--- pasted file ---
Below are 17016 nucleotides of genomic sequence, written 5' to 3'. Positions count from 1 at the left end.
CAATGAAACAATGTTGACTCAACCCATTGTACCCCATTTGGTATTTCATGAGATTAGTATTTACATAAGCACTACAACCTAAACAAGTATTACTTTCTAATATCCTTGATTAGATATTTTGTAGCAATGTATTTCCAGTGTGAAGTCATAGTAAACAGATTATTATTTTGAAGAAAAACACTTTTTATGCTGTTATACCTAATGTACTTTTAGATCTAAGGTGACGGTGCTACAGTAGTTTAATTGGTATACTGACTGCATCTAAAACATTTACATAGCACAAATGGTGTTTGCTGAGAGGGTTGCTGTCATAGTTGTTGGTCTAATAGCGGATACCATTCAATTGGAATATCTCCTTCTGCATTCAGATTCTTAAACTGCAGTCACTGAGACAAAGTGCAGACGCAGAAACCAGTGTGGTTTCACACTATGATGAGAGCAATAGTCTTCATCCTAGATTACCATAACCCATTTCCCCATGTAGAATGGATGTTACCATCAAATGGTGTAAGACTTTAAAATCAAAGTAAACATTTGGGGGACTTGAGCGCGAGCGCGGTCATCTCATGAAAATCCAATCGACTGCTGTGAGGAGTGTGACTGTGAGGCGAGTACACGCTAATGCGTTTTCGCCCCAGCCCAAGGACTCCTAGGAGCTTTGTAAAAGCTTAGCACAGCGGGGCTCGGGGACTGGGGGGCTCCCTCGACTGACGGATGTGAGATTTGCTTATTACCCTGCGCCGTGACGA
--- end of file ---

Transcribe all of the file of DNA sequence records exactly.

Below are 17016 nucleotides of genomic sequence, written 5' to 3'. Positions count from 1 at the left end.
CAATGAAACAATGTTGACTCAACCCATTGTACCCCATTTGGTATTTCATGAGATTAGTATTTACATAAGCACTACAACCTAAACAAGTATTACTTTCTAATATCCTTGATTAGATATTTTGTAGCAATGTATTTCCAGTGTGAAGTCATAGTAAACAGATTATTATTTTGAAGAAAAACACTTTTTATGCTGTTATACCTAATGTACTTTTAGATCTAAGGTGACGGTGCTACAGTAGTTTAATTGGTATACTGACTGCATCTAAAACATTTACATAGCACAAATGGTGTTTGCTGAGAGGGTTGCTGTCATAGTTGTTGGTCTAATAGCGGATACCATTCAATTGGAATATCTCCTTCTGCATTCAGATTCTTAAACTGCAGTCACTGAGACAAAGTGCAGACGCAGAAACCAGTGTGGTTTCACACTATGATGAGAGCAATAGTCTTCATCCTAGATTACCATAACCCATTTCCCCATGTAGAATGGATGTTACCATCAAATGGTGTAAGACTTTAAAATCAAAGTAAACATTTGGGGGACTTGAGCGCGAGCGCGGTCATCTCATGAAAATCCAATCGACTGCTGTGAGGAGTGTGACTGTGAGGCGAGTACACGCTAATGCGTTTTCGCCCCAGCCCAAGGACTCCTAGGAGCTTTGTAAAAGCTTAGCACAGCGGGGCTCGGGGACTGGGGGGCTCCCTCGACTGACGGATGTGAGATTTGCTTATTACCCTGCGCCGTGACGA